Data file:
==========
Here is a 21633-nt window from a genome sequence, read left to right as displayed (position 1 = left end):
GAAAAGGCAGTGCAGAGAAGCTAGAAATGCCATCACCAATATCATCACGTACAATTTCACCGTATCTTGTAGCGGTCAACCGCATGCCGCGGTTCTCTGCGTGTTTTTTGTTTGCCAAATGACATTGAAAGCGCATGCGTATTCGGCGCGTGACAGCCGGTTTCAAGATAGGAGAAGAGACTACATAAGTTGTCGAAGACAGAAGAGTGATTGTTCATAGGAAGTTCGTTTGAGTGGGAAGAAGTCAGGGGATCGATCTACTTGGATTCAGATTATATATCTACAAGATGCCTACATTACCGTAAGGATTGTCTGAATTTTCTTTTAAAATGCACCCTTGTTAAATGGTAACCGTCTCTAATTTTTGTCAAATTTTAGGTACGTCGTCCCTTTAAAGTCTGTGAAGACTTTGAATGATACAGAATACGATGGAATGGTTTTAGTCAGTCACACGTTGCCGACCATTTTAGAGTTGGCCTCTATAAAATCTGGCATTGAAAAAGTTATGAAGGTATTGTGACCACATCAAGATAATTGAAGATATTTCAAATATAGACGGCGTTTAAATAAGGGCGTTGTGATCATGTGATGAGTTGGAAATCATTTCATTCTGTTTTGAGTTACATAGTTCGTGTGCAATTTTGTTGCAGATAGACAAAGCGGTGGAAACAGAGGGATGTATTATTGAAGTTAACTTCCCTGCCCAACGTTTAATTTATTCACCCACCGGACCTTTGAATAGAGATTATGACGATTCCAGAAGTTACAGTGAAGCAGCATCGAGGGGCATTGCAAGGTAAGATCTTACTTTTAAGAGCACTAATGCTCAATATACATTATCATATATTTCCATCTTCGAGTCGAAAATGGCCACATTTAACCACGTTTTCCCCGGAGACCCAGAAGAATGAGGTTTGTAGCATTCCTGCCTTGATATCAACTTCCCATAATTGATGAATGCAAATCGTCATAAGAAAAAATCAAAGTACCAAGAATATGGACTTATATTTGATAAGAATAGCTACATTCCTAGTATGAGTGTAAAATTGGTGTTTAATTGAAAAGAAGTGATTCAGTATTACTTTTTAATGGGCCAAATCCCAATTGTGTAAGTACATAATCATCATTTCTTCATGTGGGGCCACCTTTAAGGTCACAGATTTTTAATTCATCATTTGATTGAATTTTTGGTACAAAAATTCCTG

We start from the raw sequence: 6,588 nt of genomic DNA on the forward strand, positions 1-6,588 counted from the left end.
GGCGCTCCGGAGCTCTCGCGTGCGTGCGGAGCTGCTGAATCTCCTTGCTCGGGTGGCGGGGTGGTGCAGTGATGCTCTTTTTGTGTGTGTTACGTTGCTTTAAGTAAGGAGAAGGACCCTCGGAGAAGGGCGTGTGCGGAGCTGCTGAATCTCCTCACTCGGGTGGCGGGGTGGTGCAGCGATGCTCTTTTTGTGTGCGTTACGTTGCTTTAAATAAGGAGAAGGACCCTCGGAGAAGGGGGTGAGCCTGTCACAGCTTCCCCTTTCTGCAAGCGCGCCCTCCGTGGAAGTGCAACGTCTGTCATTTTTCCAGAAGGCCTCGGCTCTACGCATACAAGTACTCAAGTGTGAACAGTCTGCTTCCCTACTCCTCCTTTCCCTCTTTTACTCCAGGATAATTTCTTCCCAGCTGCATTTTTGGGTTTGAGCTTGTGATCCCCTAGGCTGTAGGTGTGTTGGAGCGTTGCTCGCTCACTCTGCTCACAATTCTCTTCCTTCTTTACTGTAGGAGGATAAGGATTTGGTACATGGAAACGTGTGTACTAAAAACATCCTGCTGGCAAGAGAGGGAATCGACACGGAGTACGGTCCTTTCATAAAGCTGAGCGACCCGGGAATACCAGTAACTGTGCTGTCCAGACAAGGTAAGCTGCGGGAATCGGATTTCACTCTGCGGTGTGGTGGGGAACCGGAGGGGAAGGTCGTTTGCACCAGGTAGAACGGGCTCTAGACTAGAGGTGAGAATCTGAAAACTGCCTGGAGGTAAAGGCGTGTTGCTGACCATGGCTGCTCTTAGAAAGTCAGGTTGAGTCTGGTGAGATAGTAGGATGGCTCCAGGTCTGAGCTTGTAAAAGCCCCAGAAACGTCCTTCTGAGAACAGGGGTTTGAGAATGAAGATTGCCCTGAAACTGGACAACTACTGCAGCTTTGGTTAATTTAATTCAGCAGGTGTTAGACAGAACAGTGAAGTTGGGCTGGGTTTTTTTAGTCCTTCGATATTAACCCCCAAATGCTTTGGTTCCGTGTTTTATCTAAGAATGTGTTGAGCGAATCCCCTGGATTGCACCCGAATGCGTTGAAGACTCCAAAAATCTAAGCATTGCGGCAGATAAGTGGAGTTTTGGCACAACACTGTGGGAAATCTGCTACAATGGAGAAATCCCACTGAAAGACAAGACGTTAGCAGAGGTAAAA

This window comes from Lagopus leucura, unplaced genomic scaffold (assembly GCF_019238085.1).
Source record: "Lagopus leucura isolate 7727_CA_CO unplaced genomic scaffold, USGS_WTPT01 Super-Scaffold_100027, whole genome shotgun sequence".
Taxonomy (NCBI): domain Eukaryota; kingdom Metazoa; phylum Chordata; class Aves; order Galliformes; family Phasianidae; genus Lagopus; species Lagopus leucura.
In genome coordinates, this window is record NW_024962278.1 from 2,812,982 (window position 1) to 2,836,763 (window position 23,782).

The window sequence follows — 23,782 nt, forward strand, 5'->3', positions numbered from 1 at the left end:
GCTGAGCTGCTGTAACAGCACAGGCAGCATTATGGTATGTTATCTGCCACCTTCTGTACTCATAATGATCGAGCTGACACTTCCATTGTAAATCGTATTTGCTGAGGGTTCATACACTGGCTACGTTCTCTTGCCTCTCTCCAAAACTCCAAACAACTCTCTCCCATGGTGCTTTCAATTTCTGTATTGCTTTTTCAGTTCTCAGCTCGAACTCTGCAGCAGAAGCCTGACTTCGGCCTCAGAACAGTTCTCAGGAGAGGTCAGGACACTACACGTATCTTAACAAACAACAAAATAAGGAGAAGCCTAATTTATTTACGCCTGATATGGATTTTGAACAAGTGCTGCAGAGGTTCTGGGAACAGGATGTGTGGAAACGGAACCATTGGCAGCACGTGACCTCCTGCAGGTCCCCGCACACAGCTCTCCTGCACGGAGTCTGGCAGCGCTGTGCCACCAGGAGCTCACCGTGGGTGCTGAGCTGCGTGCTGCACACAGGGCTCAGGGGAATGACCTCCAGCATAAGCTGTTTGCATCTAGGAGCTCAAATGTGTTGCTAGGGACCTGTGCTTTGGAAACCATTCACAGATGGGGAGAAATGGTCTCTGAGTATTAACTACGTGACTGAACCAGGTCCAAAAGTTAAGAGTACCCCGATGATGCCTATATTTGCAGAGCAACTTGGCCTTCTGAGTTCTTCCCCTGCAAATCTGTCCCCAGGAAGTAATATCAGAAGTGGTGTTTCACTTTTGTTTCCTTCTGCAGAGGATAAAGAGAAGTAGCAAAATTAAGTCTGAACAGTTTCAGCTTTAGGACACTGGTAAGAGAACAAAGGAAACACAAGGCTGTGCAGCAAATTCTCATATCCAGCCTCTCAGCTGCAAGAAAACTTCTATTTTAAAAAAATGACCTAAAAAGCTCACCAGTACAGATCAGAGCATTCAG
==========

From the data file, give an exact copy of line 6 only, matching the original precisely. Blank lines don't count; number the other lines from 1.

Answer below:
Source record: "Lagopus leucura isolate 7727_CA_CO unplaced genomic scaffold, USGS_WTPT01 Super-Scaffold_100027, whole genome shotgun sequence".